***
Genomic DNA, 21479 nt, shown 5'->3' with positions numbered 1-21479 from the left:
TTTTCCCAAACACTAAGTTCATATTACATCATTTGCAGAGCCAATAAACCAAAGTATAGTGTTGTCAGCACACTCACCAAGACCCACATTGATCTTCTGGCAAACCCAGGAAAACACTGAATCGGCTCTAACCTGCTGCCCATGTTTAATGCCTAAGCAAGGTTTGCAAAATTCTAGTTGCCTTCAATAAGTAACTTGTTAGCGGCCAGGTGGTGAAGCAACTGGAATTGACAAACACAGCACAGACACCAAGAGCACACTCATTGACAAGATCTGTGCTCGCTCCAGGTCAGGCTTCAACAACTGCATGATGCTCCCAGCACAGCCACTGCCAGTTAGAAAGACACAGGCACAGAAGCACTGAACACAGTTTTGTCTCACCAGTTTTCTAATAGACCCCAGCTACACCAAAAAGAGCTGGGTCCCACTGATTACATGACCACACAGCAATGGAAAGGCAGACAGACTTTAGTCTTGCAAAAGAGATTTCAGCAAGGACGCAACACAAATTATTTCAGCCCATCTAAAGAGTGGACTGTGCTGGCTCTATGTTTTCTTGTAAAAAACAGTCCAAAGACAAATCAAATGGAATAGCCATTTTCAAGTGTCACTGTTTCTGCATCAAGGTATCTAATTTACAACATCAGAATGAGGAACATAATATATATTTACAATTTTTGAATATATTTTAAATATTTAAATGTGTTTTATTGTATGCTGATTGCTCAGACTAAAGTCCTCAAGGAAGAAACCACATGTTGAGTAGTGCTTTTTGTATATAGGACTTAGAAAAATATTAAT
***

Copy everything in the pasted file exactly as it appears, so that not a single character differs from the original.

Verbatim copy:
Genomic DNA, 21479 nt, shown 5'->3' with positions numbered 1-21479 from the left:
TTTTCCCAAACACTAAGTTCATATTACATCATTTGCAGAGCCAATAAACCAAAGTATAGTGTTGTCAGCACACTCACCAAGACCCACATTGATCTTCTGGCAAACCCAGGAAAACACTGAATCGGCTCTAACCTGCTGCCCATGTTTAATGCCTAAGCAAGGTTTGCAAAATTCTAGTTGCCTTCAATAAGTAACTTGTTAGCGGCCAGGTGGTGAAGCAACTGGAATTGACAAACACAGCACAGACACCAAGAGCACACTCATTGACAAGATCTGTGCTCGCTCCAGGTCAGGCTTCAACAACTGCATGATGCTCCCAGCACAGCCACTGCCAGTTAGAAAGACACAGGCACAGAAGCACTGAACACAGTTTTGTCTCACCAGTTTTCTAATAGACCCCAGCTACACCAAAAAGAGCTGGGTCCCACTGATTACATGACCACACAGCAATGGAAAGGCAGACAGACTTTAGTCTTGCAAAAGAGATTTCAGCAAGGACGCAACACAAATTATTTCAGCCCATCTAAAGAGTGGACTGTGCTGGCTCTATGTTTTCTTGTAAAAAACAGTCCAAAGACAAATCAAATGGAATAGCCATTTTCAAGTGTCACTGTTTCTGCATCAAGGTATCTAATTTACAACATCAGAATGAGGAACATAATATATATTTACAATTTTTGAATATATTTTAAATATTTAAATGTGTTTTATTGTATGCTGATTGCTCAGACTAAAGTCCTCAAGGAAGAAACCACATGTTGAGTAGTGCTTTTTGTATATAGGACTTAGAAAAATATTAAT